Skip to main content
Top
Published in: Bulletin of Engineering Geology and the Environment 2/2024

Open Access 01-02-2024 | Original Paper

Temperature monitoring in levees for detection of seepage

Authors: Nicola Fabbian, Paolo Simonini, Fabio De Polo, Luca Schenato, Simonetta Cola

Published in: Bulletin of Engineering Geology and the Environment | Issue 2/2024

Activate our intelligent search to find suitable subject content or patents.

search-config
loading …

Abstract

Improving knowledge of existing levees through investigation and monitoring is an important step in evaluating their safety and that of the surrounding area. Nevertheless, these activities are complex due to the considerable levee length and the high spatial variability of soil composing the body and foundation, especially when paleo-rivers are present. In order to investigate the reliability of new advanced techniques proposed for characterizing the soil stratigraphy and the seepage condition within the levee foundation, a new test site was realized along the Adige River in Bolzano Province (Italy). Here, five boreholes, drilled in a 20-m-side square area straddling the embankment, host four different types of monitoring equipment, among which some are Distributed Fiber Optical Sensors (DFOS), here used for detecting the temperature variations along the well. The present paper focuses on the critical analysis of the preliminary results obtained with DFOS and their comparison with data obtained using traditional pressure and temperature probes. The monitoring data collected in the field during the passage of a flood that occurred on 5th August 2021 are used to better understand the hydraulic behavior and the safety conditions of the levee but also to fully assess the reliability and potential of DFOS.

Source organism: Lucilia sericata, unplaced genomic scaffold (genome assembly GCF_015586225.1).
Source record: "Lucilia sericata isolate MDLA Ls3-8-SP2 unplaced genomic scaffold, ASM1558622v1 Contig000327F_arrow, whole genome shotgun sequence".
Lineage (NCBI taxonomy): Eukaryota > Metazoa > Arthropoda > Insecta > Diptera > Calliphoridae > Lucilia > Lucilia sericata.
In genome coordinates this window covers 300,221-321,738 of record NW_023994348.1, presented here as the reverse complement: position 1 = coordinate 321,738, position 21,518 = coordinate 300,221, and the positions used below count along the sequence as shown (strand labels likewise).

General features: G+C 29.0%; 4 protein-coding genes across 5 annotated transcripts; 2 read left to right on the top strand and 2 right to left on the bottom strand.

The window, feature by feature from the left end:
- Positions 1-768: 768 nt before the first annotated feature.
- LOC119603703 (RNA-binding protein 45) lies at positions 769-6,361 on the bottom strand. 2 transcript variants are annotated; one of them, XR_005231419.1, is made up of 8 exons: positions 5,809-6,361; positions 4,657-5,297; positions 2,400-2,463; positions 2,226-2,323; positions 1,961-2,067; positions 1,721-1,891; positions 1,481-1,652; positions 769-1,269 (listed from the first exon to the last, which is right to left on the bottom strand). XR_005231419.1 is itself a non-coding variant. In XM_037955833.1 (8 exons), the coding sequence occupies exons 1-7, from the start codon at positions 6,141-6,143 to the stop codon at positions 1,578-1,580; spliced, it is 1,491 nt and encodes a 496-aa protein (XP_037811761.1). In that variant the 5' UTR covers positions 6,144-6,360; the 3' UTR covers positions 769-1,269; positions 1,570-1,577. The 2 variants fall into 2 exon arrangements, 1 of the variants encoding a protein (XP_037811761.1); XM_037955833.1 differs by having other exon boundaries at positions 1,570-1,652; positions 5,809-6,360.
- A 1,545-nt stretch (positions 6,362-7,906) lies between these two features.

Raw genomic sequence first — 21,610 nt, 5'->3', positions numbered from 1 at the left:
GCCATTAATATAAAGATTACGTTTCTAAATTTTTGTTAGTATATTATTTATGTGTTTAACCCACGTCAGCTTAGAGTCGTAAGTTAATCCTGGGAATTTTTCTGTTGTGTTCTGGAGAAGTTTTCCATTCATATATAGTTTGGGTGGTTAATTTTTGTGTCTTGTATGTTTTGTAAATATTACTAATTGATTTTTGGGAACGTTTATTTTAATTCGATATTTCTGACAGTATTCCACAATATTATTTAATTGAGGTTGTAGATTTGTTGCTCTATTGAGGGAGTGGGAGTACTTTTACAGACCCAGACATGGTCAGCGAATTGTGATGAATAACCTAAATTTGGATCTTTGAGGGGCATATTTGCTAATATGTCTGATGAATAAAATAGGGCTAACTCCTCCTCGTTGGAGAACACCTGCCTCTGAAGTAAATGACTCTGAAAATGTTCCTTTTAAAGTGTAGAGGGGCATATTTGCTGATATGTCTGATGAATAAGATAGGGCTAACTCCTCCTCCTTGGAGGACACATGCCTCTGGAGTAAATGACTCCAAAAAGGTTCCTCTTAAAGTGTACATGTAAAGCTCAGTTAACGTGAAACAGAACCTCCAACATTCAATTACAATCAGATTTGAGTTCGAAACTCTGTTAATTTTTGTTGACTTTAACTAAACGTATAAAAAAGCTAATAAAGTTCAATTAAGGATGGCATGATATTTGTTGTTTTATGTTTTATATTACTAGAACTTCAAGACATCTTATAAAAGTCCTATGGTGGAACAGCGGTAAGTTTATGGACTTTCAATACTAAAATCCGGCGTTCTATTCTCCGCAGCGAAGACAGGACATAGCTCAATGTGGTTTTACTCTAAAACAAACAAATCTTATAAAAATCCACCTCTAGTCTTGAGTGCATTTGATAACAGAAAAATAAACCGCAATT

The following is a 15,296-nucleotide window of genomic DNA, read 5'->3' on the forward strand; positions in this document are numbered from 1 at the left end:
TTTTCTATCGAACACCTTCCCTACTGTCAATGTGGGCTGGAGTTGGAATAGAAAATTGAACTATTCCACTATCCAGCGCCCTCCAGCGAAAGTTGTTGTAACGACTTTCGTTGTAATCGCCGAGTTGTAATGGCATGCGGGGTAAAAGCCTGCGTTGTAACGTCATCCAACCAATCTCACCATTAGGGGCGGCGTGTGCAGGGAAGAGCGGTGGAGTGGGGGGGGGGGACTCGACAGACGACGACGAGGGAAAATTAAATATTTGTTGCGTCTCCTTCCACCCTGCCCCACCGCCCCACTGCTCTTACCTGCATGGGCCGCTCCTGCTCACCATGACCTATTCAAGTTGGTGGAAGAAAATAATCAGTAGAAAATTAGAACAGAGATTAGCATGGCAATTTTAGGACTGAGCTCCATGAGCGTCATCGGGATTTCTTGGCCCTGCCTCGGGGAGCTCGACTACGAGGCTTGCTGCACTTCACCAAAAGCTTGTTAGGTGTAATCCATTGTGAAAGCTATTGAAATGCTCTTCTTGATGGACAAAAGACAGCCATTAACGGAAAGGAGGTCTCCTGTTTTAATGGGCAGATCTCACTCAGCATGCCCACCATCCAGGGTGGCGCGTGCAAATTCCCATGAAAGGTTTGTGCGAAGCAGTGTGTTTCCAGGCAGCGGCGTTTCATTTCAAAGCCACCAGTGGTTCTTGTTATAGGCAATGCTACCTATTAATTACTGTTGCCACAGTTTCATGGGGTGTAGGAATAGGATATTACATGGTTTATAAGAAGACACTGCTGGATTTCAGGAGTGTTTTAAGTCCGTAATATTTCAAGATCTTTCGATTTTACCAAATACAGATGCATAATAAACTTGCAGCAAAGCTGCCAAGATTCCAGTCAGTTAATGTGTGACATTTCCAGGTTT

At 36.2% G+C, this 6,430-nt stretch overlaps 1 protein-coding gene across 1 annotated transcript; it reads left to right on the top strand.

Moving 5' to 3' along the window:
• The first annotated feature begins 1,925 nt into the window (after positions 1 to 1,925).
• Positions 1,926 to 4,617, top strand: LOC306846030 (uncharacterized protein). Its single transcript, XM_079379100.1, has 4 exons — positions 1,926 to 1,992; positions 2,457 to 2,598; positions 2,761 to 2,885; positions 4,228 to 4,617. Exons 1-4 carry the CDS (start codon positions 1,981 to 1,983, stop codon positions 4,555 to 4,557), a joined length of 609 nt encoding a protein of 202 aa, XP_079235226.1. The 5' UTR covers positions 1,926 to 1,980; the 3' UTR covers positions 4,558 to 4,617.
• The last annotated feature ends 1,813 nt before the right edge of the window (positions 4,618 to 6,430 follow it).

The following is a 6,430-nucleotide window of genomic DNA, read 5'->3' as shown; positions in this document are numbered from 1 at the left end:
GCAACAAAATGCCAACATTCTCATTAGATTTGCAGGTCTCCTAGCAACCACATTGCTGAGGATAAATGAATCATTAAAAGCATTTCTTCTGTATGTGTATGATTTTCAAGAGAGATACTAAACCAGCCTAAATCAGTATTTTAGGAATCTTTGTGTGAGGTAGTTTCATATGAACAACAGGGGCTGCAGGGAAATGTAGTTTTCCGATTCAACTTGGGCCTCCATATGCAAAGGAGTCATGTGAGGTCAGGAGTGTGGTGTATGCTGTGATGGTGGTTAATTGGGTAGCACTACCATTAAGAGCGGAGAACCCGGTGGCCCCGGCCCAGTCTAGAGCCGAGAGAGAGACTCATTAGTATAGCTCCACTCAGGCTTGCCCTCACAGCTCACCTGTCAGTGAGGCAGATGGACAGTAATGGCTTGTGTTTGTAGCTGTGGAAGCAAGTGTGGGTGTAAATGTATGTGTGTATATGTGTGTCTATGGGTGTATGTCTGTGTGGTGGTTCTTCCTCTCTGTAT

Notes

Supplementary Information

The online version contains supplementary material available at https://​doi.​org/​10.​1007/​s10064-024-03566-4.

Introduction

Every year, levee and dike collapses cause many casualties worldwide, as well as huge financial and social losses, especially in highly developed areas. The surveying and monitoring of embankment structures are complicated by the considerable length of these structures and the high variability of soil constituting the embankment bodies and their foundation, especially when ancient paleo-rivers are present. On the other hand, understanding and monitoring the hydraulic behavior of levees are strategies that guarantee their safety conditions. Finally, to define the appropriate monitoring tools and programs, it is necessary to understand the specific site potential failure modes (Oguz et al. 2022; Zwanenburg et al. 2018; Su and Kang 2013).
In recent decades, non-invasive or minimally invasive techniques have been developed with the aim of monitoring large portions of embankments. Of course, geophysical methods play a crucial role in evaluating the stability conditions of dams, embankments, and slopes. Among them, geo-electrical measurements, which can investigate variations of soil composition and water saturation, are suitable for hydro-geological studies and detecting weak zones (Inazaki and Sakamoto 2005; Cho and Yeom 2007; Sjödahl et al. 2009; Binley et al. 2010, 2015; Perri et al. 2014; Busato et al. 2016; Amabile et al. 2020a, b; Hojat et al. 2021; Zhou et al. 2022a, b).